As the November elections near, today my focus is on South Bay politics. I’ve got my ballot in front of me and there are quite a few boxes I just don’t know how to check. So, for at least one box, I decided to call up a candidate and ask her for an interview.
She is running for the Division 4 seat of the South Bay Irrigation District against incumbent Terry Thomas.
South Bay Irrigation District (SBID) is the elected entity that governs Sweetwater Authority and the Sweetwater Authority operates the water system for National City, western portions of Chula Vista and Bonita.
SBID has 5 elected members, while two seats are appointed by the Mayor. One of the current appointees is the Mayor himself. Division 1 and 4 are the seats up for elections.
Lisa Cuestas works as Chief Operations Officer at Casa Familiar, a non-profit organization. She has lived with her family in Chula Vista since 2000. She has a strong belief in the importance of public service and since she grew up surrounded by water issues, this was a political position she was very passionate about.
I met Lisa in her office in San Ysidro and asked her a few questions.
Why did you decide to run for a seat on the Irrigation District?
LC: I am originally from Tuscon, Arizona and, as you can imagine, water is always an issue there. It’s even more of an issue when you have a father who has been working in the Tuscon water department for the last 20 years.
When I was very young, my father started working for the city and transferred over to the water department. As a consequence, I know a lot of the base issues. Growing up, I heard him talk about issues with administration and how people see water, but don’t understand how complex of an issue it is. For Arizona it’s always an issue. They’ve also been able to implement some really smart decision making in Arizona to secure resources.
How much time and dedication will it be if you are elected?
Three to five meetings per month. Then there’s committees. There’s also a lot of time that you need to invest to read and inform yourself. It’s a little complex. That’s just the way water is. However, it’s one of those things that doesn’t scare me because I’ve heard “water” all my life.
Are you going to be addressing drought issues?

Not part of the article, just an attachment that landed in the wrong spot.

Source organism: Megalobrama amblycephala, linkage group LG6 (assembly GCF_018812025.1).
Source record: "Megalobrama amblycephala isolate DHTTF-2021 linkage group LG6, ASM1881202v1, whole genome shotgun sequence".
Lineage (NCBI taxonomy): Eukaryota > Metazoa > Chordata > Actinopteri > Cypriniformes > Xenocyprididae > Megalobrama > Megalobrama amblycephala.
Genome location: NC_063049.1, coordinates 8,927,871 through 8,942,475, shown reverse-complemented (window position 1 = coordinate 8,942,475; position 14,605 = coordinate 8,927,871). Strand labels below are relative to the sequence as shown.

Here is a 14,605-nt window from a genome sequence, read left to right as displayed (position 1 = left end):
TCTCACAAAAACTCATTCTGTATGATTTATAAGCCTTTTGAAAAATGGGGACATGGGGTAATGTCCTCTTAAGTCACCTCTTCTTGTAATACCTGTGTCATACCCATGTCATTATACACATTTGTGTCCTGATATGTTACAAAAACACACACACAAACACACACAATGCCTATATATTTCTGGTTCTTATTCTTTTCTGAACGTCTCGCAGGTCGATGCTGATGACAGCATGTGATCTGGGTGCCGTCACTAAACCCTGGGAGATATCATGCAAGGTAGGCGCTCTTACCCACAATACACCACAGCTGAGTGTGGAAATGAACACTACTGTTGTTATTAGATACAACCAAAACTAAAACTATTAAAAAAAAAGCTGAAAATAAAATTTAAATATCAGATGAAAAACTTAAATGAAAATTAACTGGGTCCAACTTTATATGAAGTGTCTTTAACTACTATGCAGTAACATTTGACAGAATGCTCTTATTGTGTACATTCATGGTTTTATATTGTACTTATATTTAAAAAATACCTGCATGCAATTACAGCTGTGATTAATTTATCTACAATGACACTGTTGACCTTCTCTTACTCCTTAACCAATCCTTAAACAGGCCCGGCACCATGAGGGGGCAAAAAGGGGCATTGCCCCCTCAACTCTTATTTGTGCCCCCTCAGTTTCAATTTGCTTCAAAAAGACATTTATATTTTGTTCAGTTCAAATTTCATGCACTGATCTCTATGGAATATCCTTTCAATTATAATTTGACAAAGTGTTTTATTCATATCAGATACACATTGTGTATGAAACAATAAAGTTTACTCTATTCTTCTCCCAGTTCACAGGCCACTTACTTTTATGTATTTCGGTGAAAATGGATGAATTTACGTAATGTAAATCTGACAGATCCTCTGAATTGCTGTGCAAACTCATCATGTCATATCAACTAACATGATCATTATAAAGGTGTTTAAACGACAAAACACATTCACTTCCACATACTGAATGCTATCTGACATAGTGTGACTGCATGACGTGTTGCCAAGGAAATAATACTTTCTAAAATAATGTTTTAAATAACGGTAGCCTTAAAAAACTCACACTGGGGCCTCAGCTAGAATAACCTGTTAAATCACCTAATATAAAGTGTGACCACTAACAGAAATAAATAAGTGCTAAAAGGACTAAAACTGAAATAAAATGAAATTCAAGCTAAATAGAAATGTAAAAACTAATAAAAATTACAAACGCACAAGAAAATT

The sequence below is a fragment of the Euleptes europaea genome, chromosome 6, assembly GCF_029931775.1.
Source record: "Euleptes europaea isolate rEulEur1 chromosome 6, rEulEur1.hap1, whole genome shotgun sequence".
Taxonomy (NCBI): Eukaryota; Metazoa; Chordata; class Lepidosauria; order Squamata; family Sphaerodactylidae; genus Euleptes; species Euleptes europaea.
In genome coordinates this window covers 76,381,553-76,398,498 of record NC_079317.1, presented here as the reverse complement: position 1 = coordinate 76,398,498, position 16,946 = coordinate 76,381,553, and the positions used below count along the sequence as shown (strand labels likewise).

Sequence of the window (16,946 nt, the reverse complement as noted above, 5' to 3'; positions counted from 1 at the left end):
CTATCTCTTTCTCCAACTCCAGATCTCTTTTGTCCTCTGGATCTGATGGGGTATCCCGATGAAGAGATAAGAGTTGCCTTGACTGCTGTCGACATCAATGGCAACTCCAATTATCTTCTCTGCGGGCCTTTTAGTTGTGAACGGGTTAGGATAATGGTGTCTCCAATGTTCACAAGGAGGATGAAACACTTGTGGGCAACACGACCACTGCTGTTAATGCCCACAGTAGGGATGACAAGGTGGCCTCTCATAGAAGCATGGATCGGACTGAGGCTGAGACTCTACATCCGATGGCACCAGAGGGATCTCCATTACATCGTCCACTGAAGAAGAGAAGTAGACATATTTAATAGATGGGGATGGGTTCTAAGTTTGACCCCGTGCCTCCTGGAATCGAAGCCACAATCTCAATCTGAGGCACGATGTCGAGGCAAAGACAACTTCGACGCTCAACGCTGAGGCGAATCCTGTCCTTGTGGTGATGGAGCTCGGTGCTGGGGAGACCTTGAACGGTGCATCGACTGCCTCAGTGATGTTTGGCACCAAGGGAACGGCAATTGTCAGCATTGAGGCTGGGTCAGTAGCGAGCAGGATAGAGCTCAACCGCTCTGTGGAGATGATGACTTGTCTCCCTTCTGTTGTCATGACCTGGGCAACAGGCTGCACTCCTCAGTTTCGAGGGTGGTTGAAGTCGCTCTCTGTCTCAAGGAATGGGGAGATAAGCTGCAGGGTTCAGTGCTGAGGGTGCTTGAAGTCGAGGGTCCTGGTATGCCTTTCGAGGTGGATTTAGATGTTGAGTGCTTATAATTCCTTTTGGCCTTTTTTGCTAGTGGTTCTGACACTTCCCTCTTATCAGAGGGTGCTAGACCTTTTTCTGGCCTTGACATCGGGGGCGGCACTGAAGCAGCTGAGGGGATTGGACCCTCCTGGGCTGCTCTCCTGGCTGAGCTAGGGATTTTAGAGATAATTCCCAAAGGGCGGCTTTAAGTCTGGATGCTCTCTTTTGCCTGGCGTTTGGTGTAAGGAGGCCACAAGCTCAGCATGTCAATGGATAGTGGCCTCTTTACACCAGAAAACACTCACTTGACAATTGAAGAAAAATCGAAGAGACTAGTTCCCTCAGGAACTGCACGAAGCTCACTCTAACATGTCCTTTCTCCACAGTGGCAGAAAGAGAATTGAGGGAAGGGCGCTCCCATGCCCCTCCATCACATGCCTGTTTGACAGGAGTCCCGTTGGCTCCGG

I talked to the general manager of Sweetwater Authority and I asked if they had applied for Prop 84 drought funds. The good thing was that they did apply and they are very hopeful that they will acquire 5 million dollars to expand the Sweetwater desalination plant. So that’s the kind of thing the board needs to be pushing.
I think SBID does one or two grants per year. However, with the water bond up on the ballot, more and more people are realizing how much of an issue water is. I think there’s going to be a lot of potential for some dollars that will be out there that we’ll have to compete for. However, we need to make it a priority to be really aggressive on that and make sure that we’re accessing those funds and not always putting the pressure on the rate payers to figure out how we are going to create sustainability.
Drought is a reality and we’re likely going to be in drought for several more years. History shows that droughts don’t last for two or three years, droughts last for five to ten years. If that’s the case, then we need to start to make decisions and be really aggressive now on how we’re going to secure funding and what kind of new projects or expansion of projects that we need to start to plan for now.
So you are positive on desalination for Sweetwater?
I do think these are one of the many things we need to be looking at.
What are some of the other things?
We collect about 32% of what we use. Most of it comes from the Colorado River and the Bay Delta. That’s the issue. There’s not enough water there, so that’s where we have to start to look and see where we can tap into other resources. There are scientists who are already working on this stuff. They are already working with Sweetwater Authority.
How are you getting the word out there about your campaign?
To start, it’s confusing because it sounds like two separate things. South Bay Irrigation District sounds like something totally different than Sweetwater Authority. When people get their bill every couple of months, it says Sweetwater Authority. South Bay Irrigation District is not something people in Chula Vista or National City are accustomed to even seeing out there.